Ventless Gas Logs
Please let us know if you have questions about either of these options.
By Rich from Sioux City,Iowa on October 31, 2012
Currently have one of your fireplaces with a bad fan motor. It is a model # DVF36. Can you help me with a replacement motor for this?
By Tyler M. - Fireplace Specialist on October 31, 2012
By Joe from Eugene, Oregon on January 8, 2014
I have a 30 year old Craft Stove Fireplace Insert by National Steelcrafters, who are no longer in business. It came with my home and there is no manual and I cannot find one online. The fan has burned out and needs to be replaced. Do you have any advice?
By Collin C. - NFI Master Hearth Professional on January 9, 2014
Answer:On older units that are no longer produced, the best way to proceed is to remove the fan assembly and carefully separate the fan motor from the fan cage and shroud. Using the information for the motor, you can source a new motor that has the same voltage and similar RPM, amperage, and shaft size. You can then reassemble the fan. Replacement motors can often be sourced from commercial and industrial electrical suppliers, such as Grainger or any other HVAC supplier that carriers generic electric motors.
By Bob J from Belcamp, MD on December 16, 2012
I have a DFS Series Vent free fireplace. What blower and/or fan works with this unit?
By Tyler M. - Fireplace Specialist on December 17, 2012
By Jayne Pilot from Brampton, Ontario on November 8, 2012
I do not have a blower or fan on my fireplace. Will I have to replace the unit that is in my fireplace to have a blower?
By Tyler M. - Fireplace Specialist on November 8, 2012
Answer:This will depend on the model of your current fireplace.
By Tina from St. Louis, MO on September 16, 2013
I have a wood burning insert that is used and missing the blower. On the solid front doors are the words "The Fire Boss". Can you tell me who the manufacturer is, or how to locate the model and serial number? It is so dirty that I am unable to see it.
By Collin C. - NFI Master Hearth Professional on September 17, 2013
Answer:Unfortunately, this is not a model/brand that I am familiar with. There is sometimes a build tag that is affixed to either side or the back of the insert body, which will have the the manufacturer name and model number of the stove.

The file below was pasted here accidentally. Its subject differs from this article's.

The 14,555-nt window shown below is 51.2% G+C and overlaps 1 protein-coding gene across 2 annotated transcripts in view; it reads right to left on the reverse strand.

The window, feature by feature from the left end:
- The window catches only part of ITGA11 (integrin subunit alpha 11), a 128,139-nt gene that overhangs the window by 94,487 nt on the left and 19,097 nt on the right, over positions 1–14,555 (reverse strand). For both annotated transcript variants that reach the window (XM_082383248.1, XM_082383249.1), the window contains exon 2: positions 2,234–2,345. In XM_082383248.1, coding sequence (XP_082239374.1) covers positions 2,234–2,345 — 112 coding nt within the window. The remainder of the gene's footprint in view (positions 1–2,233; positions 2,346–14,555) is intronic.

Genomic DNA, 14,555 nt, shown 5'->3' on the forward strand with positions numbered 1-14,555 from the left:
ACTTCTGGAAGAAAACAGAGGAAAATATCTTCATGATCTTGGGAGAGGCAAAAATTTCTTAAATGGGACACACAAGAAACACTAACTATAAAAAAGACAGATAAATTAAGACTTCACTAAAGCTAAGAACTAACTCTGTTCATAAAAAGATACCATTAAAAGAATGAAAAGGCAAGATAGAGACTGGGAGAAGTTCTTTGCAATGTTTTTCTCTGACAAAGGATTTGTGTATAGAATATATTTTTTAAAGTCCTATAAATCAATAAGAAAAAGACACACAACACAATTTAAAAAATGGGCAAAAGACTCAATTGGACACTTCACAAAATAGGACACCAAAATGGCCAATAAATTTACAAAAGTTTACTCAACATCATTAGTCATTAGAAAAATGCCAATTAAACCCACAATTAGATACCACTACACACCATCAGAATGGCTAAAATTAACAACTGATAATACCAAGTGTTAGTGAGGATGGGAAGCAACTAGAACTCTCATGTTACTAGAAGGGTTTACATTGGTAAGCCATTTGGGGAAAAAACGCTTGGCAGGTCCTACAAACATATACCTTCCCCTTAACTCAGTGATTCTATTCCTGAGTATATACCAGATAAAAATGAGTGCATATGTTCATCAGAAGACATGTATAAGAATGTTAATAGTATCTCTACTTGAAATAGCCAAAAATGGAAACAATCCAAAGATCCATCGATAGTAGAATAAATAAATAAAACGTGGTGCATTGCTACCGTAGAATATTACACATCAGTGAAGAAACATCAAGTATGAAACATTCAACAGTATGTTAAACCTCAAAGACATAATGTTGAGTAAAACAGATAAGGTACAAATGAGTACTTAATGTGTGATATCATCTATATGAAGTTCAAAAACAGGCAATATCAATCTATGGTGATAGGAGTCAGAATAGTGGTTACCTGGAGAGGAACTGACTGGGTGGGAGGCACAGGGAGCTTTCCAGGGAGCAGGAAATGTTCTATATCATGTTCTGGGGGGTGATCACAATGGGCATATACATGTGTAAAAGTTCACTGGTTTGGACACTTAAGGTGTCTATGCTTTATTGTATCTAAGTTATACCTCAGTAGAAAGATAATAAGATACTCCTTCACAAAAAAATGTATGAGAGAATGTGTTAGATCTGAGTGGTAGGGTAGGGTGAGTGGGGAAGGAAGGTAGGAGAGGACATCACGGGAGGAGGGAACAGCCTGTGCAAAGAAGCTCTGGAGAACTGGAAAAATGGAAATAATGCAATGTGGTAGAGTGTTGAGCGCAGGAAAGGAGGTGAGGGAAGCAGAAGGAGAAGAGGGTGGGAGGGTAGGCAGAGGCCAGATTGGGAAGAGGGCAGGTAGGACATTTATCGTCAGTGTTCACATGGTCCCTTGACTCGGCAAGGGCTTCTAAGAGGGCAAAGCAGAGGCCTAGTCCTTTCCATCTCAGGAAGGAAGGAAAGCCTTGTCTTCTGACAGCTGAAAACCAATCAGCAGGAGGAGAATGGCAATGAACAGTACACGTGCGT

If you are unable to locate this information, the only other option will be to try and retrofit another blower in place of the original. If you have an idea of how large the blower housing is, I can attempt to locate a suitable replacement.
By Delbert from Charleston, WV on October 30, 2013
I have an FMI fireplace that is about three years old. It has never blown air very strong at all. I opened it up and there are two little fans in the bottom. Is that enough power to blow heat into my house? It only has an on/off switch, with no variable speeds. You can barely feel it blowing when you put your hand up to the output vent. I would like to see if I can replace it with something stronger. Can you help?
By Collin C. - NFI Master Hearth Professional on October 30, 2013
Answer:The two fan system is definitely one of the weaker blowers manufactured by FMI. Most units that used this blower assembly could also use a rotary cage type blower, which has a higher CFM output. To be sure your unit can use the blower, I will need the model number of the fireplace.
By Curtis from Holly, Michigan on December 14, 2013
I am having trouble identifying my insert and I am having problems with my blower. I have attached photos. Can you help me?
By Collin C. - NFI Master Hearth Professional on December 16, 2013
Answer:Unfortunately, I am not able to tell what type of manufactured fireplace you have. I have not come across a system that has such a large rotary fan. Because currently produced fireplaces have gotten away from bladed fans such as this, it is likely no longer available. If the issue is with the electric motor in the fan assembly, I recommend removing the assembly and inspecting the motor for information. If you are able to locate an electric motor of the same voltage, size, and RPM, it may be able to be used as a replacement.
By Melanie from Arenzville, IL on January 16, 2013
I currently have a blower/fan in my fireplace. How do you go about seeing if you can get it to push out more heat and blow out more?
By Collin C. - NFI Master Hearth Professional on January 16, 2013
Answer:Unfortunately, the fan will not perform past its rated RPM or amperage, so there is not an effective was to increase output from the fan. Many models of fireplaces offer 2 or 3 fan options, with some of the fans producing more output than others. If you would like to provide the manufacturer and model number of the unit, I will be happy to look into potential fan options.